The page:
The other interesting observation concerns my new friend the household Huntsman spider. Spider sounds such an inadequate word, given its hand-breadth enormity (to UK eyes anyway). But after the first jaw dropping encounters, I have made efforts to appreciate its (no idea of gender) presence, recognise it probably does more housework than I do, tidying up flies, and to think of us as sharing the space. Also it doesn’t scuttle or make sudden movements for which I can forgive it anything. I was trying to remember the Roman idea of household gods (penares??) but my Latin is almost as ancient as the language. Anyway, the other day I noticed that it wasn’t moving much, then that it had aligned all its legs in a straight line. I wondered if it was dying ( they live a couple of years apparently). Later, it took on such a strange shape of complex angles and far too many legs that I reckoned it had got lucky and I was witnessing two of them copulating, though it did look unfeasibly awkward.  Only when I googled moulting was it confirmed that I had watched it climb out of its old self – which lies discarded on top of a bookshelf (not sure how to handle that, might let natural degrading occur) – into a new lithe body. Neat trick.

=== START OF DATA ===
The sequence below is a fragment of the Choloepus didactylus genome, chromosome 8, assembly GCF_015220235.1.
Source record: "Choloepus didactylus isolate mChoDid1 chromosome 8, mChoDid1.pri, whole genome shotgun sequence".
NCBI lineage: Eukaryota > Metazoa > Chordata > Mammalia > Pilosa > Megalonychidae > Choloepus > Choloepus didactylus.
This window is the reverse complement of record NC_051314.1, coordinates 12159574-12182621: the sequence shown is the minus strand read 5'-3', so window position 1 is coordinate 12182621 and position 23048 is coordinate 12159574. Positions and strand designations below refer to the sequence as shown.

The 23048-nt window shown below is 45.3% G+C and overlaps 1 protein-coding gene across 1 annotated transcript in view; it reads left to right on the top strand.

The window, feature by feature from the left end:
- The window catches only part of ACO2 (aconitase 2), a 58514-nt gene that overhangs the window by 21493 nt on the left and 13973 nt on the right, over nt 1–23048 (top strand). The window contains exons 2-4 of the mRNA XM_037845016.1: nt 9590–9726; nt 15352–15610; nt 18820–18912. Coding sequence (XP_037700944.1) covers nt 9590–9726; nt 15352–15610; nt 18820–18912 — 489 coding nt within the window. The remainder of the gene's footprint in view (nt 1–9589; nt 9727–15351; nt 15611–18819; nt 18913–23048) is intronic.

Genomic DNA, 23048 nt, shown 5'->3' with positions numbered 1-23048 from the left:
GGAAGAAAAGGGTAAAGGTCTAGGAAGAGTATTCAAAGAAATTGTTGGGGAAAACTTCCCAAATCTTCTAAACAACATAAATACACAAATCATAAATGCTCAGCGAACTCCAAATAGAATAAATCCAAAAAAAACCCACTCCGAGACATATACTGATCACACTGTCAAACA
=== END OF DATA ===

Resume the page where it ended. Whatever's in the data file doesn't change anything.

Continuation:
There is a link showing this evolution for those brave enough to watch  https://www.youtube.com/watch?v=cPybBNWx0fY

Picked up my key to new house on October 17, ready to move in the next morning. Wandering round the verandah, overwhelmed at the beauty of my new home in the Blue Mountains, something catches my eye – oh, those trees on the edge of the garden are on fire. Um, that’s probably not good. So I go in and look round the place again. But when I go out again the fire is still there. The extent of my firefighting skills was to ring the estate agent and let her know, while I returned back to Bathurst.